With a decent items drop rate and treasure chests you find your inventory will very quickly fill up with an assortment of light and heavy armour types and weapons, with each melee item falling under one of eleven weapon types from swords to axes and hammers and staffs. When wielded each has its own natural feel and weight to it, the game requiring some understanding of the attack patterns of each to truly master them and wield them with skill. It is not all close quarters fighting as early on in the game you will come across the Gauntlet, a versatile projectile weapon that feeds from your magical meter and is also a life saver for some of the more challenging bosses, allowing you to slowly pepper them with attacks rather than risking a more up close and personal approach.

Aside from generally collecting loot to help overcome the next area boss there is still plenty going on with lots of side missions scattered around each area and whilst not the easiest to trigger they are well worth your time figuring out, earning vital experience and also plenty of runes that can later be fitted to your inventory, adding extra powers and boosts like poison effects and protection from flame attacks. Experience is also a major part of the game, as with every enemy you defeat you not only earn experience points but also increase a multiplier, the more you kill the higher the rewards, risking your wealth with each battle or rushing to a save point to bank them to spend on attributes or powers. The gamble to fight on is a high one as like with this sort of game if you die it all resets to zero and whilst death is a constant in this game it does not hinder your progress, with experience earned being dropped and held by your ghostly form, slowly diminishing if you take to long to collect it.

With a satisfying quest and enough tactical battles and secrets to uncover Lords of the Fallen turned out to be a bit of a sleeper surprise and whilst dogged with some technical issues and not able to match the classics of its particular genre it still manages to hold your attention for a couple of weeks.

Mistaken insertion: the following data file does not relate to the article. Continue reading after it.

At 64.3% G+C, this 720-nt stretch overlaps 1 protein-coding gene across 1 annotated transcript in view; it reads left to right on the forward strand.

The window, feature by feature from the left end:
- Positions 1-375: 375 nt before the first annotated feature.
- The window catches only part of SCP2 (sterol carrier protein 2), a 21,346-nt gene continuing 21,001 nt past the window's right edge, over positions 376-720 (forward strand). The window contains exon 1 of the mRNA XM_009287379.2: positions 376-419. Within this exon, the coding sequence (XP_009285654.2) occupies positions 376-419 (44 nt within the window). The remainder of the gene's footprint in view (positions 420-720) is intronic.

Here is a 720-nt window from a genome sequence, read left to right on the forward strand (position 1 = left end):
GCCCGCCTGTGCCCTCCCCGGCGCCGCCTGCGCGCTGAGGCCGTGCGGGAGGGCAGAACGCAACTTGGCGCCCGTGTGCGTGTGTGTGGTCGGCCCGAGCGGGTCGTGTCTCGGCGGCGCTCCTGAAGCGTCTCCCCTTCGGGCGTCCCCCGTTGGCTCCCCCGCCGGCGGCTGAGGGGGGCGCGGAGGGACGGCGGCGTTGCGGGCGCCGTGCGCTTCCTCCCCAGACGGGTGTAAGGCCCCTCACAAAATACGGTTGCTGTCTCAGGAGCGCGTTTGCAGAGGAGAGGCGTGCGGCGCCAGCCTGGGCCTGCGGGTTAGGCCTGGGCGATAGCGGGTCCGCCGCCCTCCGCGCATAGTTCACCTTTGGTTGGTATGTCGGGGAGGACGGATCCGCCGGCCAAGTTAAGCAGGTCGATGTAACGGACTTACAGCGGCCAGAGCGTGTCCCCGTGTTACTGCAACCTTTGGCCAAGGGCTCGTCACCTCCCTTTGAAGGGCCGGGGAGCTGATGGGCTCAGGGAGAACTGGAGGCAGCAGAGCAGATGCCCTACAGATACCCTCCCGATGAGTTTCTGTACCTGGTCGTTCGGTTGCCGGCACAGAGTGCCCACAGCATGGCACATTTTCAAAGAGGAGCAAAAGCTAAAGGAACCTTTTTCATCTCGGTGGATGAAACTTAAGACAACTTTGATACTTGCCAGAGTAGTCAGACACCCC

Words by Ash Buchanan.

(Version Tested: PS4)


+ Great battle mechanics
+ Lots to customise
+ Game + and ++


- Difficulty can be an infuriating issue at times
- Too many game breaking glitches

Edited On 30 Oct, 2014

( 2 )
FeedTheOcelot's avatar
FeedTheOcelot 2 years ago
What a load of codswallop how can anyone say this game is more difficult than dark souls. In dark souls the movement is awful combat is awful difficulty is ridiculously high and the game will kill you for absolutely no reason whatsoever, lords of the fallen however is miles more playable. The movement is fluid the combat is fairly well executed and while the game can be fairly difficult at times its usually down to the player not using the best tactics to fight certain enemies or having thousands of unbanked xp. All in all going on my experiences with ds1 + 2 which I hardly made it past the first section due to the sheer overwhelming grindiness, lords far surpasses it in every aspect of the game for me.
Anonymous user's avatar
Neil 2 years ago
I'd say they are about equal in difficulty until you count invasions, then Dark Souls is much harder To be honest Dark Souls is the better game, obviously Lords has the edge on graphics but the game is FAR too short, took me about 14 hours I think, good that it has new game + but there's no real gain in the new game + I feel, the experience curve to get another level just sky highs

Please describe the nature of the abuse: